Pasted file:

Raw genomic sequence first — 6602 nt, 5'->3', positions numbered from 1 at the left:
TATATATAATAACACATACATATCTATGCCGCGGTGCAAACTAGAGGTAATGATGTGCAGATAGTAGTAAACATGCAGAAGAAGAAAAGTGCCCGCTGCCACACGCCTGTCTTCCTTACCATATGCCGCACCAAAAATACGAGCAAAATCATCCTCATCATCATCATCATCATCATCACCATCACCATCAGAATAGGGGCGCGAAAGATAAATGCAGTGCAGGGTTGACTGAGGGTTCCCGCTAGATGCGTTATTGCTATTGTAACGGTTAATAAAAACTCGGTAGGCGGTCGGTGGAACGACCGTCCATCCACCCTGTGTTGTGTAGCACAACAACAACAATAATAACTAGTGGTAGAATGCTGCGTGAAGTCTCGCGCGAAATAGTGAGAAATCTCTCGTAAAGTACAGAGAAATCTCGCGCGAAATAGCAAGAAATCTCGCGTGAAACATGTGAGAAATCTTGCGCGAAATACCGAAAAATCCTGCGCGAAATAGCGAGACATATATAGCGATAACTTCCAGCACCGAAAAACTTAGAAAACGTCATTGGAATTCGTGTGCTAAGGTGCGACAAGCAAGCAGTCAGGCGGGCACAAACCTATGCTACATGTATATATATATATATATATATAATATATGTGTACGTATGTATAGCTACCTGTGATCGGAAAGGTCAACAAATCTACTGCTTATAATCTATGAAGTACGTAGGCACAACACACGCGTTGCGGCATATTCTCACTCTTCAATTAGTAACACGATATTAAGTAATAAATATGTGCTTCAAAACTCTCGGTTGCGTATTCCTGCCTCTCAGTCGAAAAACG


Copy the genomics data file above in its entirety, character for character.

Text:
Raw genomic sequence first — 6602 nt, 5'->3', positions numbered from 1 at the left:
TATATATAATAACACATACATATCTATGCCGCGGTGCAAACTAGAGGTAATGATGTGCAGATAGTAGTAAACATGCAGAAGAAGAAAAGTGCCCGCTGCCACACGCCTGTCTTCCTTACCATATGCCGCACCAAAAATACGAGCAAAATCATCCTCATCATCATCATCATCATCATCACCATCACCATCAGAATAGGGGCGCGAAAGATAAATGCAGTGCAGGGTTGACTGAGGGTTCCCGCTAGATGCGTTATTGCTATTGTAACGGTTAATAAAAACTCGGTAGGCGGTCGGTGGAACGACCGTCCATCCACCCTGTGTTGTGTAGCACAACAACAACAATAATAACTAGTGGTAGAATGCTGCGTGAAGTCTCGCGCGAAATAGTGAGAAATCTCTCGTAAAGTACAGAGAAATCTCGCGCGAAATAGCAAGAAATCTCGCGTGAAACATGTGAGAAATCTTGCGCGAAATACCGAAAAATCCTGCGCGAAATAGCGAGACATATATAGCGATAACTTCCAGCACCGAAAAACTTAGAAAACGTCATTGGAATTCGTGTGCTAAGGTGCGACAAGCAAGCAGTCAGGCGGGCACAAACCTATGCTACATGTATATATATATATATATATATAATATATGTGTACGTATGTATAGCTACCTGTGATCGGAAAGGTCAACAAATCTACTGCTTATAATCTATGAAGTACGTAGGCACAACACACGCGTTGCGGCATATTCTCACTCTTCAATTAGTAACACGATATTAAGTAATAAATATGTGCTTCAAAACTCTCGGTTGCGTATTCCTGCCTCTCAGTCGAAAAACG